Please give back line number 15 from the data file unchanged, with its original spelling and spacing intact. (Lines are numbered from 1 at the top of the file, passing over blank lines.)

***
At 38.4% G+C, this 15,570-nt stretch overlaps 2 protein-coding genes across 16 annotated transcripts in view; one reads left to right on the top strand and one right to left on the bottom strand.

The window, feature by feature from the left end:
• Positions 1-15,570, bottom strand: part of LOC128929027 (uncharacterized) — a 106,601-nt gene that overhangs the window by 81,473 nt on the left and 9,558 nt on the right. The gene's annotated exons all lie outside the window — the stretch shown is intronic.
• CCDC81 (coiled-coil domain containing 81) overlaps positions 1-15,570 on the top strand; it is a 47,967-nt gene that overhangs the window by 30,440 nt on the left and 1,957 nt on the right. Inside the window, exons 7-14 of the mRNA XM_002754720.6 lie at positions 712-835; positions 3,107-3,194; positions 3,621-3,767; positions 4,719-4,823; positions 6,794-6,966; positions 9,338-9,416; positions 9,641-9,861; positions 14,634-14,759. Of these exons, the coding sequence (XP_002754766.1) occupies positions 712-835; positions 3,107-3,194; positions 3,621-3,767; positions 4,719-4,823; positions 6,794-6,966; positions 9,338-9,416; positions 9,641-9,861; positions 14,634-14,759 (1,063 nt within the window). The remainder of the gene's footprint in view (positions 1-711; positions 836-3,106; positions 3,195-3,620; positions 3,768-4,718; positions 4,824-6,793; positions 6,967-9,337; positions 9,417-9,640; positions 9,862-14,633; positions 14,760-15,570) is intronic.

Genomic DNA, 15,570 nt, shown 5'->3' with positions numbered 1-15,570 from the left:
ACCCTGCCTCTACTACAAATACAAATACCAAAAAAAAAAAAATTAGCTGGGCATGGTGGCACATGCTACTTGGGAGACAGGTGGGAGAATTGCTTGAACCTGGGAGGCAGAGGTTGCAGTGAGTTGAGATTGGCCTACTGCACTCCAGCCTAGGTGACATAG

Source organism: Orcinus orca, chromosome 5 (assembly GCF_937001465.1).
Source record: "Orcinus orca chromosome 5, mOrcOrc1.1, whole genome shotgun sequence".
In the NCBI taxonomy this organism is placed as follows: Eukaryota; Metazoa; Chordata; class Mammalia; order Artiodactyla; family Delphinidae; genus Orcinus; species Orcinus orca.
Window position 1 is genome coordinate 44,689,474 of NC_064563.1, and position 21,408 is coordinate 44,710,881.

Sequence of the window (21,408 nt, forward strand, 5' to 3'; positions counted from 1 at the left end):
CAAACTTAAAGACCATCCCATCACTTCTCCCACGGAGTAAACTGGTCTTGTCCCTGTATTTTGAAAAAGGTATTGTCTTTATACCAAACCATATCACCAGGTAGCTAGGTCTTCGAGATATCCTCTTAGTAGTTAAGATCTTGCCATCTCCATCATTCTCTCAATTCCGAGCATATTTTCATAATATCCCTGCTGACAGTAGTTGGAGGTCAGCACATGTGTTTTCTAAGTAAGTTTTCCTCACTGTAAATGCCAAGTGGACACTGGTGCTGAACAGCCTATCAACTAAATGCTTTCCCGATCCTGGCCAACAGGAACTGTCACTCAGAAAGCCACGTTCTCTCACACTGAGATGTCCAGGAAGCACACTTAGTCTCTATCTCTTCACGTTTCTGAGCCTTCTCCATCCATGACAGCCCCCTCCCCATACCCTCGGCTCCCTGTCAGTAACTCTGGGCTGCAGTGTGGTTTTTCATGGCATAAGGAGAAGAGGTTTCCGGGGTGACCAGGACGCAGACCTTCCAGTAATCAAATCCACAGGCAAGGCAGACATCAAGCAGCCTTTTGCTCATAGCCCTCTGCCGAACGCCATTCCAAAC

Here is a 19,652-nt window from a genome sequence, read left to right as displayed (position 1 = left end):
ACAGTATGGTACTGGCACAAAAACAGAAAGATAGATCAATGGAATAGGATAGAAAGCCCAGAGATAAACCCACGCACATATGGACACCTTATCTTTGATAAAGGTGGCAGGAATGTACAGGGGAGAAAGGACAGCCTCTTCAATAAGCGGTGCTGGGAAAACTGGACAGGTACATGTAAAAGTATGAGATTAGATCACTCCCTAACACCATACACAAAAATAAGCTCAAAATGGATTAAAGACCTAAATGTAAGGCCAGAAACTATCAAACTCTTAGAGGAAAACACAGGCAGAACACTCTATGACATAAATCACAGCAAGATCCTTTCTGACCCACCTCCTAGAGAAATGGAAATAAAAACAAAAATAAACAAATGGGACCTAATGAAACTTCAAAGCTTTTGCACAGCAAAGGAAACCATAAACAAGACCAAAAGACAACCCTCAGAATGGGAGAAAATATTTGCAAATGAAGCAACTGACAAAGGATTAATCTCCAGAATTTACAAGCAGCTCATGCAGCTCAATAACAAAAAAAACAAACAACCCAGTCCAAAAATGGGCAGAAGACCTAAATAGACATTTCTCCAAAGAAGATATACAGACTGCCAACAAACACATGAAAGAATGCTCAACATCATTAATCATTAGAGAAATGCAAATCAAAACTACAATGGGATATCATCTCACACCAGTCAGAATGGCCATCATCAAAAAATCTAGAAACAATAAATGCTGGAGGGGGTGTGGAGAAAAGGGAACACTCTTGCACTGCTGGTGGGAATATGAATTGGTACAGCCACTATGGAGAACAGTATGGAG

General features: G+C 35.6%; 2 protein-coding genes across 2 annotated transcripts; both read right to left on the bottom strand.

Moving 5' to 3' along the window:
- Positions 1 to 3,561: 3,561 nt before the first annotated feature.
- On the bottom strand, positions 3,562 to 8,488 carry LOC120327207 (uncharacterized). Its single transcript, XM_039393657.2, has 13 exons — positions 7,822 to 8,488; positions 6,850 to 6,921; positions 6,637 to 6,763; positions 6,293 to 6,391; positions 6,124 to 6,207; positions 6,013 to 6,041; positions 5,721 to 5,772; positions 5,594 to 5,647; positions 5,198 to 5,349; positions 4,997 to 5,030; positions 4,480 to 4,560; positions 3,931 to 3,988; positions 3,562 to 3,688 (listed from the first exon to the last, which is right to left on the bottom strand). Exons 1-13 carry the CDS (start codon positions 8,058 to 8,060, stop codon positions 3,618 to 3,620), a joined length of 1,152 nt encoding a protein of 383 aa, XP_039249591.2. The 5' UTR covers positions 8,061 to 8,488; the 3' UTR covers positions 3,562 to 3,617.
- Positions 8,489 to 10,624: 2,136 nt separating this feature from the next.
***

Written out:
General features: G+C 35.6%; 2 protein-coding genes across 2 annotated transcripts; both read right to left on the bottom strand.